Marriage and family therapists are quick to note that maintaining any romantic relationship requires time and effort. Here are five tips focusing on verbal communication that can serve to benefit and maintain a relationship.
1. Be Nice
It seems almost too simple to even mention, but there is a reason that the idiom “You catch more flies with honey than vinegar” rings true. Now, it’s usually not too difficult to be polite to total strangers, and yet for some reason the same is not always true about those we love. Speaking in kind tones, using common courtesy, and giving an added measure of patience can go a long way to help maintain a relationship. Once during an argument, my mother stormed out of the house and headed down the street. After a few minutes my father loaded the kids in the car and drove after mom. He pulled up next to her, leaned out the window, and said with a wink and a smile, “Hey, baby, wanna ride?” His willingness to be nice in spite of hard feelings helped mom to realize their relationship was more important than the argument.
Speak up! Your partner doesn’t know how to read your mind. Share your thoughts and feelings. Let your wants and needs be known. Give honest feedback when needed. You’ll probably notice that a lot of problems can be averted if you’re just willing to say something. Jill, from Mesa, Arizona used to get frustrated with her spouse when he could not seem to remember her preference for dessert on date nights. As she’s matured she’s learned something. “It is more effective and easier to just tell him what I want for dessert right away,” she explains. “I get what I want and I am not angry with him for not knowing.”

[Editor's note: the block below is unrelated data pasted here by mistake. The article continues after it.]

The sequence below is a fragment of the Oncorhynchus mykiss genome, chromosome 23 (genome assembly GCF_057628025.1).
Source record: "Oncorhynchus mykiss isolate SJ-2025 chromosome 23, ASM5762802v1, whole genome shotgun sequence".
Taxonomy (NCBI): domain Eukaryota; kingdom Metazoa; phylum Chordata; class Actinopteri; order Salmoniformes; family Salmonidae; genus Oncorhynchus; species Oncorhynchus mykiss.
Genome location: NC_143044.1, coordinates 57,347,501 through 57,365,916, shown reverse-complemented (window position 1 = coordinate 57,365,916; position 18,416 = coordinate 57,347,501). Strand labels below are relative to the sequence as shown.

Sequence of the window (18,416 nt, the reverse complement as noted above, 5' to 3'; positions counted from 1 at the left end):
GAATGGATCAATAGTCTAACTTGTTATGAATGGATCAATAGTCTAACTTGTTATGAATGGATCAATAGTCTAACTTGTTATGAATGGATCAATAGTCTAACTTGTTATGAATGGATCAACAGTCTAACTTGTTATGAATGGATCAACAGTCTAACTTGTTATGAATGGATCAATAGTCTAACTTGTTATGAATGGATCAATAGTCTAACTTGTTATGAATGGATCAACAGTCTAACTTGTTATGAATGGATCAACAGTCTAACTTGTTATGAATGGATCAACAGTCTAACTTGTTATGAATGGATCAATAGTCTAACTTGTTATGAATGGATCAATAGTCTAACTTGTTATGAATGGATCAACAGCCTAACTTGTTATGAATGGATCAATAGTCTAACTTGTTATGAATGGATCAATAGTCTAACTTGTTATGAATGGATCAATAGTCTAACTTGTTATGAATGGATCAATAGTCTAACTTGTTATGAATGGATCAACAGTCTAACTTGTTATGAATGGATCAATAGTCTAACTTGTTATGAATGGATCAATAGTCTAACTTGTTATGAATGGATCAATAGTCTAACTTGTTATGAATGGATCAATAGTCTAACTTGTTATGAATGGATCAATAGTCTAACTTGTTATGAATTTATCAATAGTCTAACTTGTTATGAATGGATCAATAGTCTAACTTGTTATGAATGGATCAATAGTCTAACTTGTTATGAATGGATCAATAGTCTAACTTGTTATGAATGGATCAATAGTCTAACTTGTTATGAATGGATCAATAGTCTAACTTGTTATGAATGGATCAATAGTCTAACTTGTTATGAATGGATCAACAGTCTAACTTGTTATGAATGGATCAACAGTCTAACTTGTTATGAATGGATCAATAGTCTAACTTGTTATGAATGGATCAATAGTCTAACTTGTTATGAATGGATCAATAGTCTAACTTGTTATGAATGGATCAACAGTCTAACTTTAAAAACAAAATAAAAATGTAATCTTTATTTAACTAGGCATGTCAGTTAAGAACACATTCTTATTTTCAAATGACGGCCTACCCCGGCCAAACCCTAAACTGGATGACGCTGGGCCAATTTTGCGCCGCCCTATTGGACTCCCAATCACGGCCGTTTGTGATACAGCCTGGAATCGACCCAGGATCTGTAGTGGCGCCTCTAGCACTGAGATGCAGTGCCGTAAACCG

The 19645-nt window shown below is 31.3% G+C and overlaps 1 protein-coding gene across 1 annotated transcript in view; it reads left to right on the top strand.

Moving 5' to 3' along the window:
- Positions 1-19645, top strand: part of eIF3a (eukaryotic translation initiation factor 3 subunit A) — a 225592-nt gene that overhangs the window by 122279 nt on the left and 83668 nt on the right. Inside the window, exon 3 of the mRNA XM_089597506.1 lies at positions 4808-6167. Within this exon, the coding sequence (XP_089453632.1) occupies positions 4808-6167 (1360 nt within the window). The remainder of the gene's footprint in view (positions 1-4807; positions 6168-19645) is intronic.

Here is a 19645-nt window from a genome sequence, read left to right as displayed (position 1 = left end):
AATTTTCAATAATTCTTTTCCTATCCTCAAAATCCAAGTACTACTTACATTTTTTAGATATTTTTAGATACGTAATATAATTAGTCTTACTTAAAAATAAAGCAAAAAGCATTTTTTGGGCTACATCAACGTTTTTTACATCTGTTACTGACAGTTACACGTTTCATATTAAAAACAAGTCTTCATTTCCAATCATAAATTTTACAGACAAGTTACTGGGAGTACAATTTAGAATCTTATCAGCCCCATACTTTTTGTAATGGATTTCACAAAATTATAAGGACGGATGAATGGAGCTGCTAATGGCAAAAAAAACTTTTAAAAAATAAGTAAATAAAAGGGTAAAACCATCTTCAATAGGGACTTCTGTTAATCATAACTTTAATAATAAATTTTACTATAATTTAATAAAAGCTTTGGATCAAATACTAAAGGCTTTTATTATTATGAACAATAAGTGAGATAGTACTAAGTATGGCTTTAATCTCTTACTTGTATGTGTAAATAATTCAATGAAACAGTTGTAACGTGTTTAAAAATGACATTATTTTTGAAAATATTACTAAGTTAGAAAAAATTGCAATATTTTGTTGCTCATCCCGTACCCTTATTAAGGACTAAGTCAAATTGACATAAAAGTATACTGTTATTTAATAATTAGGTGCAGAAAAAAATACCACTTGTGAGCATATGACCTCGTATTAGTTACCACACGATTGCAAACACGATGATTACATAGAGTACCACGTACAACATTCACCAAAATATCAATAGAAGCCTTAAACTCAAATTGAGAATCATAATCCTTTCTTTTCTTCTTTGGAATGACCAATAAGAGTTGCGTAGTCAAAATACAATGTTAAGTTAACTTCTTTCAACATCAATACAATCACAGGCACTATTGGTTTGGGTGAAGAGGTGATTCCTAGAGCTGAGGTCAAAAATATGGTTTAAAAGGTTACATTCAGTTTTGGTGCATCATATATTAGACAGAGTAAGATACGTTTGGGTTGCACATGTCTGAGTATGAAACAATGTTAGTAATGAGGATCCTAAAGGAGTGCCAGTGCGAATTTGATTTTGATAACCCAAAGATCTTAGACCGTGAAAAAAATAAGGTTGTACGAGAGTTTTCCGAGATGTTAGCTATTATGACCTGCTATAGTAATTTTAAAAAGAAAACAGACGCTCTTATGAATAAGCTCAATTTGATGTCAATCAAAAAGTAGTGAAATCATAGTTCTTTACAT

3. Be Supportive
No two people think exactly alike. Responding constructively, even when your opinion differs from that of your spouse, helps retain positive feelings. Becky, from Mesa, Arizona, often chuckles over some of the inventive money-making ideas her husband comes up with on a regular basis. Instead of criticizing, she learned fairly early in marriage the value of the phrase, “That sounds interesting; you should look into it.” By responding positively, she is able to show support and keep the peace in her home.
4. Communicate with Empathy
Empathy is the ability to understand or anticipate what another person is feeling. Unfortunately, we don’t always have empathy for those to whom we are closest. When we don’t try to understand our loved ones’ emotions, we can cause damage to our relationships. Some years ago, Julie, from Mesa, Arizona had cancer and was recovering from surgery and awaiting radiation. She recalls, “I was really struggling, physically and emotionally. While my side of the family was really supportive and positive the opposite was true of my in-laws. They dismissed my cancer and my struggle as ‘the good kind of cancer,’ gossiped about me, criticized my housekeeping skills, and seemed to dismiss my needs. Instead of offering help where they could they failed to be empathetic or to offer service.” Although Julie’s cancer has been in remission for several years, she still struggles with the way she was treated.
Small talk serves an important purpose in relationships: it helps confirm that everything is OK. On the other hand, when a couple finds themselves unable or unwilling to communicate, then that can be a sign of unresolved anger or resentment. Jan, from Huntsville, Alabama said, “[As a young mom] I was lonely and isolated and felt the need for intellectual communication with adults. My husband was always tired and drained from work when he came home, and his need was for peace and quiet. At the dinner table he would sometimes not say a word. I got so frustrated with him I threatened to eat dinner in the bedroom. He acquiesced, the next day, by listening to a joke on NPR and recounting it at the dinner table, followed by news flashes on other days. I was flattered by his quick response because I felt it came at some sacrifice to him.”